It’s not clear whether Bogart gifted this piece before or after the couple exchanged vows in May of 1945. The 45-year-old Bogart was already a Hollywood headliner at the time, having starred in The Maltese Falcon (1941) and Casablanca (1942). The up-and-coming model-turned-actress was just 20 years old.

Naysayers predicted that the relationship would be short-lived, but they were wrong. Bacall and Bogart would go on to celebrate a 12-year storybook marriage — one that would be cut short only after he succumbed to cancer in 1957.

In her memoir, Bacall wrote, "No one has ever written a romance better than we lived it."


Also featured at Julien’s Auctions Hollywood Legends & Royalty sale were the couple’s matching 14-karat gold wedding bands. Described as "articulated curb link bands," the pair was sold as a single lot and fetched $190,500 — just shy of the pre-sale high estimate of $200,000. His ring is size 9 and hers is size 7.25. Both are 7 mm wide.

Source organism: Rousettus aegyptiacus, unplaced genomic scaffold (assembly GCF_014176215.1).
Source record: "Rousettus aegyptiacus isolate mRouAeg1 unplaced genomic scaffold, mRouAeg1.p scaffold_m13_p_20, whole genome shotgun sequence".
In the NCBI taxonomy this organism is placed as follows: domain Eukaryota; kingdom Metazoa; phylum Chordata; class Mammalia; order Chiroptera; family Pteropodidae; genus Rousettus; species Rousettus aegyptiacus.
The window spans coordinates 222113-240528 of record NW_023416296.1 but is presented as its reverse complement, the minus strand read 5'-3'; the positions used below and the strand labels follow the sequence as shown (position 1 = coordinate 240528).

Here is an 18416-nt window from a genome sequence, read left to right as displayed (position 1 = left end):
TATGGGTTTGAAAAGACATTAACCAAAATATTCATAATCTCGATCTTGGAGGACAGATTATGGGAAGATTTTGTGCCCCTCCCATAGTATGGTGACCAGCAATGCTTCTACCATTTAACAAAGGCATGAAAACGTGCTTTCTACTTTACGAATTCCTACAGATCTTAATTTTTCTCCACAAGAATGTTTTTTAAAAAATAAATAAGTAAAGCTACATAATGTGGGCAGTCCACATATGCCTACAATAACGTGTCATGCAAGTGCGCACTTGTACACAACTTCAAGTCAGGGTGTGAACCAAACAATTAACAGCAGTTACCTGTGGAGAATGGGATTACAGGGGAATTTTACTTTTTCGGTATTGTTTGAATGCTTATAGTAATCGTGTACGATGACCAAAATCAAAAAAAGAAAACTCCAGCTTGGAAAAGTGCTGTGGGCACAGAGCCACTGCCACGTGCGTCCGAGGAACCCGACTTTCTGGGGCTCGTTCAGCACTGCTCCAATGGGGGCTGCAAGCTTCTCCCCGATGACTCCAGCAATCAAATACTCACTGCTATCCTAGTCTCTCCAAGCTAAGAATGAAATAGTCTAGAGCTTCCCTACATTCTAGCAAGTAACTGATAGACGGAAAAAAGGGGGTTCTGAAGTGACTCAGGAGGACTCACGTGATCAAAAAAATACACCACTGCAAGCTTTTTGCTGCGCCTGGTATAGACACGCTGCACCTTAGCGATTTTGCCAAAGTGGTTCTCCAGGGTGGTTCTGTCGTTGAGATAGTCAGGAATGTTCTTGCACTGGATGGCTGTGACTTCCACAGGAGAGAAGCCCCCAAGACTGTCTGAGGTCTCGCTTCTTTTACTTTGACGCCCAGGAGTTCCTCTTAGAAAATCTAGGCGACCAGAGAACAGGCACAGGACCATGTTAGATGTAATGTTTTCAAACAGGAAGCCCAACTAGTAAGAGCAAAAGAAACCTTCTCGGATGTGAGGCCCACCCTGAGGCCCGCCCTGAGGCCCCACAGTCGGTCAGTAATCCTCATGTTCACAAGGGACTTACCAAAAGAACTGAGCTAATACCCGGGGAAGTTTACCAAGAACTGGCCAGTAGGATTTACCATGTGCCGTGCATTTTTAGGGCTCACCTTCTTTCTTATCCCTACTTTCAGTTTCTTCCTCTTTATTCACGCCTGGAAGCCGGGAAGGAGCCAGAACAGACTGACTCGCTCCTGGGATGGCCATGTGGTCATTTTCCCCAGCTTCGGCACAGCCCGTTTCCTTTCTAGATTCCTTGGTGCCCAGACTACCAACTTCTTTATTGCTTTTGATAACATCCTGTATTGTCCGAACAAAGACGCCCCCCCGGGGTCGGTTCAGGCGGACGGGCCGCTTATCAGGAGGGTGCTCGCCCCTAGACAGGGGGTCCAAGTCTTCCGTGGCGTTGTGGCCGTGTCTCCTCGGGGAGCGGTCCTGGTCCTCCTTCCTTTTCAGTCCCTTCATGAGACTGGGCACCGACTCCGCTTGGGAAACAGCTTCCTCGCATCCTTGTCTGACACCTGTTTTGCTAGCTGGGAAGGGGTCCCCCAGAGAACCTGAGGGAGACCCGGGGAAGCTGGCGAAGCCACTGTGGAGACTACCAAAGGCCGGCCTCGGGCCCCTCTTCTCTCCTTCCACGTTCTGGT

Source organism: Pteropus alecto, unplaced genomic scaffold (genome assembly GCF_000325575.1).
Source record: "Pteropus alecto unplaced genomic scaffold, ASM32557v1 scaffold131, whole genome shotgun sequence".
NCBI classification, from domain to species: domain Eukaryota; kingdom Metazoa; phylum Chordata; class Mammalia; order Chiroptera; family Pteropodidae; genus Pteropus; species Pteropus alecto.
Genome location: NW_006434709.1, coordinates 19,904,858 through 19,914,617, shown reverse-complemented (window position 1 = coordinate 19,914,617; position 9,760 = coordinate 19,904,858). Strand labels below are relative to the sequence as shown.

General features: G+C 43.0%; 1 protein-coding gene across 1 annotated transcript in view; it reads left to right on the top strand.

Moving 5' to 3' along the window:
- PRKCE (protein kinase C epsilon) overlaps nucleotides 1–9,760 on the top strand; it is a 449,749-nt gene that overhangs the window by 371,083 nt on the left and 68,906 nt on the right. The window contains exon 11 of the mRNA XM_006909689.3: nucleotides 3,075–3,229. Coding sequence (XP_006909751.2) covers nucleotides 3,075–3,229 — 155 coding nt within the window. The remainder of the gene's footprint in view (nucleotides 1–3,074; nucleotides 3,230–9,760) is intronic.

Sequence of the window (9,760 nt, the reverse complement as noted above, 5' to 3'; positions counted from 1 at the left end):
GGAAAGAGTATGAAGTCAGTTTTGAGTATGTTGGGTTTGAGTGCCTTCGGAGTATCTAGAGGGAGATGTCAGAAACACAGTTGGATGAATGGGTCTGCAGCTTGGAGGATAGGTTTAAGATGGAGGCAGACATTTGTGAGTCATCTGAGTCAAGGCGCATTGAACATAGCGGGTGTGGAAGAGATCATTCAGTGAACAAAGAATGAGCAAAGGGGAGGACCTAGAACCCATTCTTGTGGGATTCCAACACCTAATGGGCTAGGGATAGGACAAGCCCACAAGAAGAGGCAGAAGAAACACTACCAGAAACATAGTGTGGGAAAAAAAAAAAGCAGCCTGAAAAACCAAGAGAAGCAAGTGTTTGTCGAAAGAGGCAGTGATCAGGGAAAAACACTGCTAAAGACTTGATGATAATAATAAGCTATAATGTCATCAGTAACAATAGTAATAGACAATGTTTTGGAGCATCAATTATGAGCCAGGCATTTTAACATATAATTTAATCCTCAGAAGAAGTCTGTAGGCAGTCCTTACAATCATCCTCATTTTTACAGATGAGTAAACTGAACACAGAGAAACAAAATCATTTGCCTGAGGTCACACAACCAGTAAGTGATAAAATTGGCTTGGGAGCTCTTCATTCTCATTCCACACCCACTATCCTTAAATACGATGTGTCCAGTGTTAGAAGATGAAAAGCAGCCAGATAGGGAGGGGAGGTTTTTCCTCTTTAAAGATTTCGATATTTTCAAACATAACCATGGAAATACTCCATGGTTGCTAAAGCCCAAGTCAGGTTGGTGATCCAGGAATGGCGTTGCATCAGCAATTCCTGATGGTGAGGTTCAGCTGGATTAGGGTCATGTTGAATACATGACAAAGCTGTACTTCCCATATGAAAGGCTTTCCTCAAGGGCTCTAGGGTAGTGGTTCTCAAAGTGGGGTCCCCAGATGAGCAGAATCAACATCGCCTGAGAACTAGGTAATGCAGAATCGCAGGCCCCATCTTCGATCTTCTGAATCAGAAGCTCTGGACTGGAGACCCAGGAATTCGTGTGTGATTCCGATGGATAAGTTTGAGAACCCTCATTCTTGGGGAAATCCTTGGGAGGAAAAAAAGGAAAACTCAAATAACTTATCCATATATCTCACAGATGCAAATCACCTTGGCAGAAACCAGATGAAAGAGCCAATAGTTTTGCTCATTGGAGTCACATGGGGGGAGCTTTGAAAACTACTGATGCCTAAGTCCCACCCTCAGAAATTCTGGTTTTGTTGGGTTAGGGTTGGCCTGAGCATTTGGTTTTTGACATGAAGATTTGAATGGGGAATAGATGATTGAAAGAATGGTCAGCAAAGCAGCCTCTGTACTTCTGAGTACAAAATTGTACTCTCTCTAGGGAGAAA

In all, the A-list couple starred in four movies together, including the aforementioned To Have or Have Not (1944), The Big Sleep (1946), Dark Passage (1947) and Key Largo (1948).  

Credits: Jewelry images via Julien’s Auctions. Bogart and Bacall photo by National Motion Picture Council, Public domain, via Wikimedia Commons.
September 15th, 2023
Welcome to Music Friday when we often bring you classic songs with jewelry, gemstones or precious metals in the title or lyrics. Today we flash back to the summer of 1965 — a time of hippies, bell bottoms, flower power and a chart-topping duo named Sonny & Cher singing “I Got You Babe.”


In this love song about a young couple willing to challenge societal norms, Cher famously assures Sonny, “So let them say your hair’s too long / ‘Cause I don’t care, with you I can’t go wrong.” In the jewelry reference, Sonny serenades, “I got flowers in the spring. I got you to wear my ring.”